Sturm College of Law
Wind mineral conflicts
Success for the renewable energy economy rides on wind power. Although wind currently accounts for only one percent of the total electricity generation in the United States, the Obama administration hopes to leverage it to twenty-five percent by 2025. Even before setting the current goals, our government recognized wind power as 'the fastest growing source of new power generation.' As fate would dictate, some of the nation’s most promising wind resources overlap regions of the country rich in oil, gas, and other minerals. The intensive surface footprint of wind farms makes conflict with the development of underlying resources inevitable. This paper reviews the expansion of wind power in the United States and explores methods of approaching wind v. mineral conflicts. Models range from traditional surface and sub-surface rules - such as the dominant-servient estate and the accommodation doctrines - to express agreements altering common law outcomes. The paper also briefly discusses the uncertainty that might result if traditional assumptions do not apply and recommends strategies for resolving disputes to enhance the concurrent development of our nation’s energy resources.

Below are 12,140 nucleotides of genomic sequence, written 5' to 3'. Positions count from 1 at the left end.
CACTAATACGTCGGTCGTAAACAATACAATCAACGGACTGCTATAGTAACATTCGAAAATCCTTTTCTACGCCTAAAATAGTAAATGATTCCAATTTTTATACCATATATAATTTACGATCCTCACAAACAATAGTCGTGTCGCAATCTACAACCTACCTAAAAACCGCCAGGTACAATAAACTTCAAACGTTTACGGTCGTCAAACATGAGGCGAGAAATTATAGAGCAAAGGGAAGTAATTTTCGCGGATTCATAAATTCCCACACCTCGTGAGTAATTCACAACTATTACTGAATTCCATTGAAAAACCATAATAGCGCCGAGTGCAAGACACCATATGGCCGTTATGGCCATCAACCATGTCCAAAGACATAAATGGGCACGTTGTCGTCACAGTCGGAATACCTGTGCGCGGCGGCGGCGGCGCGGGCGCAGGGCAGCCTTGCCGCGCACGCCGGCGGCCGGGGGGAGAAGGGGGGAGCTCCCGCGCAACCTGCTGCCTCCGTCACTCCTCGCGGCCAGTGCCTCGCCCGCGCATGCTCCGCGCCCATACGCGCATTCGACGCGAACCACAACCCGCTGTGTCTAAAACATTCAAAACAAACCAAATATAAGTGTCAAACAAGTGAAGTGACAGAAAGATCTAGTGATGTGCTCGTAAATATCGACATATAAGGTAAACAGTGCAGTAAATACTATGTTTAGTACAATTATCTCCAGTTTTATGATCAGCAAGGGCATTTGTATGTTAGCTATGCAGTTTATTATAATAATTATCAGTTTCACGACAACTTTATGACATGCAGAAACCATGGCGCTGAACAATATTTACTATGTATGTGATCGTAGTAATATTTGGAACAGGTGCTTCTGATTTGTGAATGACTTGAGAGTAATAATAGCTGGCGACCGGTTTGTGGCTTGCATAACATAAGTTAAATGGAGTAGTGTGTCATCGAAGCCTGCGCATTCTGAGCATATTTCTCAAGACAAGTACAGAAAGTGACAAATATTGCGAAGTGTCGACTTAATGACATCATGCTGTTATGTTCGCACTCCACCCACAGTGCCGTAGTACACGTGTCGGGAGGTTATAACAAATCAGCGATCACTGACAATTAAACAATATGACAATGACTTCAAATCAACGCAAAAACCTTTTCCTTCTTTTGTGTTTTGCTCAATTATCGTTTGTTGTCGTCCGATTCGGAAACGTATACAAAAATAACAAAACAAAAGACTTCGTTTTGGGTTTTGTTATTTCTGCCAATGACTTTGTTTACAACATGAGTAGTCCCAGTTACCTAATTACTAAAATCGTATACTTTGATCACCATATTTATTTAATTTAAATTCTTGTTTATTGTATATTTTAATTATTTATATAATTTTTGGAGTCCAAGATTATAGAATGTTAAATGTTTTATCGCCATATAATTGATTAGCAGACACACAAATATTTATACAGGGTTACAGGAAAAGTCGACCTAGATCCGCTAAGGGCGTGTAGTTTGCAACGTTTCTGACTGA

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K.K. DuVivier & Roderick E. Wetsel, Jousting at Wind Mills: When Wind Power Development Collides with Oil, Gas, and Mineral Development, 55 Rocky Mtn. Min. L. Inst. Paper No. 9 (2009).